11. Hitto

    Amazing really the luxury of modern protection from the cold. Windproof, breathable, micro-layered, wicking fabrics, body geometry fit etc. A couple of years back in the UK I was amazed to have ridden a 20 mile commute quite comfortably only to find that my water bottle had frozen solid.
    We are at the other end of the spectrum here in Australia at the moment. Sweating before the first pedal, tar spots melted on the road, sunburn, salt & sweat encrusted, sticky sports drink on your brakes & frame, empty water bottles, and that beautiful feeling of a post ride swim, airconditioning and an ice cold drink.

  12. rich_mutt

    i can’t stand riding the trainer, so i’ll ride until it’s into the low 20’s. for some reason my gloves stopped working this year. i’ve taken to wearing the 2 glove routine- a heavier than normal base with the lobster claw style on the outside. tip from my ice-climber friend: use the warmers on your inside wrist instead of on the hands. it’s warms the blood in the myriad capillaries that lead to the hands.

  13. Robot

    The thing about the cold is that it gives us another way to confront our limits, which is where we learn the most. You can go far. You can go hard. You can go steep. You can go fast.

    Can you go cold?

    I rode one day last winter when it was 7 and there was a 40mph head wind. There were all sorts of warnings about even being outside. Staying upright in the wind was as challenging as moving forward appreciably. I remember it being very, very loud. Of course, I was geared to the max, so the cold wasn’t actually so bad. It was everything else. I would never choose to ride in those conditions, but it was a cool experience.

  14. Bikelink

    +1 on a beard (low tech), ski goggles (clear so you can see at night) (medium tech), and high tech clothes.

    You’ve got to commute where you’ve got to commute, but I’ve recently ‘discovered’ that cold outdoor training = mountain biking. More continuous work (so not hot/cold/hot/cold), slower speeds (less headwind), trees (less wind in general), and a chance to not dodge cars.

  15. Scott

    Enjoyed hearing your tale. This morning, in WI, temps were in the single digits, but the roads were mostly clear with ice ‘chunks’ on the roadsides. A beard, ear cover, embrocation, and gloves inside mittens help me. The difference between running and cycling at these temp. is a reminder of the power behind wind chill! Be safe

  16. J

    There exists a quiet beauty in seeing both single-digit and triple-digit temperatures on the same thermometer in one year.

    After 2 years riding 300+ days out of the year including regular 3+ hour rides in the morning before work in the winter, I’ve found that the heated foot beds and gloves are simply the best investment I’ve ever made.

  17. Bryan Lewis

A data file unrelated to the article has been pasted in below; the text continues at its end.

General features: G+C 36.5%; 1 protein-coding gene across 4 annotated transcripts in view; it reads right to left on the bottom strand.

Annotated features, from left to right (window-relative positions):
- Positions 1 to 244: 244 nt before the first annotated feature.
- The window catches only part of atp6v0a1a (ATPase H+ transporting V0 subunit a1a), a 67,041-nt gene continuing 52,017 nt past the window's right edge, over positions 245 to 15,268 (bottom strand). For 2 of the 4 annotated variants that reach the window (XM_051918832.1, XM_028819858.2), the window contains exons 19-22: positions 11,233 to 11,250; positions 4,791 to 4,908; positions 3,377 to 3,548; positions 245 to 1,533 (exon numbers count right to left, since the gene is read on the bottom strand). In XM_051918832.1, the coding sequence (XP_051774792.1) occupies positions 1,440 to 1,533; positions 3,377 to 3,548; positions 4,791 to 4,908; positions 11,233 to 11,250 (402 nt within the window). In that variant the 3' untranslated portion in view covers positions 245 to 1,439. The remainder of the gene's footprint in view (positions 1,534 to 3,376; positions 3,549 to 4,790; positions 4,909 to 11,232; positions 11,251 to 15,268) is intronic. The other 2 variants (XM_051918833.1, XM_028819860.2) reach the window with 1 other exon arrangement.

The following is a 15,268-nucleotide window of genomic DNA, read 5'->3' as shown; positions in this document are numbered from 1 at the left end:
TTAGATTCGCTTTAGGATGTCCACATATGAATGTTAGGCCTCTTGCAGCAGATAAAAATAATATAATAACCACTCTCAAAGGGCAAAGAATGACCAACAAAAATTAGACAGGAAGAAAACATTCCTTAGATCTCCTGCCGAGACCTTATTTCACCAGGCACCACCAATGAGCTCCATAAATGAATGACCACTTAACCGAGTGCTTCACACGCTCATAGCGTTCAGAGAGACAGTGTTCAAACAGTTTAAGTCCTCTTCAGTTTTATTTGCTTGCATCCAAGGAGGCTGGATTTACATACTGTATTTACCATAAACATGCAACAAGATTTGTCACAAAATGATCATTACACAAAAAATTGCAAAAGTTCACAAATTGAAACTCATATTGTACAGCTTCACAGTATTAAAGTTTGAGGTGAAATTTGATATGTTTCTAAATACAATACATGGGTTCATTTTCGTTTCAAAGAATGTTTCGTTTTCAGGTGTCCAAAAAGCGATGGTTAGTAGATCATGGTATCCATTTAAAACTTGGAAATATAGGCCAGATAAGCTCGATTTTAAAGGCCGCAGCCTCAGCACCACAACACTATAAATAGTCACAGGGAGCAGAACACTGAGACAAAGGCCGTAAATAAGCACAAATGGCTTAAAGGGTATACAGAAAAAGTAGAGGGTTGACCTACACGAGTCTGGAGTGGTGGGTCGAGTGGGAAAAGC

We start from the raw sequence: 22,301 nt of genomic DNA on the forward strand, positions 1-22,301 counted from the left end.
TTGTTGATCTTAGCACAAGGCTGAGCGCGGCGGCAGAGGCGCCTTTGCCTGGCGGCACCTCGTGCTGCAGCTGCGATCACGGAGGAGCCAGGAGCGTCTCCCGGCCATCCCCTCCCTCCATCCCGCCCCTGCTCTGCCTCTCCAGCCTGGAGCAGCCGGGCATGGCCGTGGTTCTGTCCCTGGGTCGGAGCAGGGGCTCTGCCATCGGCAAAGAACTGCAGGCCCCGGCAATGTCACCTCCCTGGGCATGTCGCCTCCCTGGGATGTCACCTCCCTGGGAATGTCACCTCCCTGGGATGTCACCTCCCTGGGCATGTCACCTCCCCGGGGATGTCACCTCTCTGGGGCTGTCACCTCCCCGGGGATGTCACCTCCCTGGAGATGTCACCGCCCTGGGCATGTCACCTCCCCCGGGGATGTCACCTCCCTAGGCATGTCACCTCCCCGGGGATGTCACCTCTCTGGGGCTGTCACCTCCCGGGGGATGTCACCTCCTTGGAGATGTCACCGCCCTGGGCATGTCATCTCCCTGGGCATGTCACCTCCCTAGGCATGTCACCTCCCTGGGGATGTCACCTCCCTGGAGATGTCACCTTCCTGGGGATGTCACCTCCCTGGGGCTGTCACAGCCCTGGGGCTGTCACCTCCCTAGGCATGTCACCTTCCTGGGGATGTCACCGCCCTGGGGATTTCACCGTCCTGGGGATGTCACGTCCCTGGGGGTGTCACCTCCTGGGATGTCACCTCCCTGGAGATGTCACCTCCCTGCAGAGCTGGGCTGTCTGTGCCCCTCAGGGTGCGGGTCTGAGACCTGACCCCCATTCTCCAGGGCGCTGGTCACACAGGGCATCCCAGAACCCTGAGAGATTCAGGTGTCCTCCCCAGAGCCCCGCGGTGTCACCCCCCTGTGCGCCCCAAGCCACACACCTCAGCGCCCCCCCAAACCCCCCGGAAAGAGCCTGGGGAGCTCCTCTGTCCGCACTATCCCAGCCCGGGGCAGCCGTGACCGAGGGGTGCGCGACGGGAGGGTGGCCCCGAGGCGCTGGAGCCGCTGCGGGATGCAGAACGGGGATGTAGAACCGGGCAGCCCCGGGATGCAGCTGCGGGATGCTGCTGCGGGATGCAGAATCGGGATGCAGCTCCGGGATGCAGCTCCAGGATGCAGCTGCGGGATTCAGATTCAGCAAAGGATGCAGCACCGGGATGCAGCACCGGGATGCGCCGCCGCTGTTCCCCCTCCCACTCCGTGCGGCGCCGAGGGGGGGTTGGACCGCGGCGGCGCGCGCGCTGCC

I’ve found the answer! Last night I was reading Ski magazine (feels like Bicycling mag… you can’t possibly be adequate with your current gear). There was an article about a newish ski-race-prep technique, warming up on a stationary bike. There was a a picture of a skin-suited, boot-wearing guy on a ski-resort balcony, pedaling a spin bike while chatting on a phone.

    Not really a revolutionary idea but the theory was reasonable. Get your core temp up before expecting your muscles to function at their best in the cold. I vaguely recall some actual measurements, but hey, it was a paper mag that’s already been recycled and I’m old.

    Anyway, before your winter commute, hop on your trainer for ten minutes. Throw in some situps and pushups for a little extra core heat.

    Don’t mention it.

  18. Jim

    I’ve been riding the mountain bike all winter, including a lot of night / pre-dawn rides. The woods are comfortable to ride in until you’re at or below 10 degrees F. A singlespeed 29’er is pretty much the opposite of, and precise reason to stay off, the trainer.

  19. Touriste-Routier

    For conditions as Robot has cited, I’ve gone from wearing 5 layers of wool to a single long sleeve base layer with a Castelli Radiation jacket on top. Yes it is expensive, but it sure beats the Michelin Man layered approach. I can’t believe how much better the newer clothes are! Now if they only could come up with something similar for hands & feet… Great Sean Kelly quote!

  20. Nelson

    To all you cold weather cyclists, I give you a lot of credit. Once the mercury dips below 40f, I put the bike away (which is 4 or more months in Michigan) so I run. Running in 20f is like riding in 55f. Plus, its a nice change.

  21. todd k

    A nice cold day can feel refreshing. I am *lucky* in one regard in that my body runs warm. I generally need only a base layer, a wool based jersey, a shell that is windproof, some fleece based tights and a nice thick wool hat down to about 25F. (We rarely go south of that here and when we do we typically have freezing rain or ice that keeps me off the road). I have found that I do need to double up layers on my feet and hands, though. A little bit of embro doesn’t hurt.

    The only thing i don’t like about riding in sub freezing weather is changing flats. You suddenly go from nice and warm to bone chattering cold. And some of those winter tires can be a real bear to take off in colder temps!

  22. Erich

    There is a particular tension that exists when the temps drop. When weather is kind and winds are low, the tension relates more to the dynamics of speed, achievement and perhaps the county line sprint. In winter, it feels more internal – more a question of personal fortitude. As Robot said, ‘can you go cold?’ Just getting out the door is something special.

    Here’s to those of us who crank our frigid machines in concert with Mother Nature’s dark season.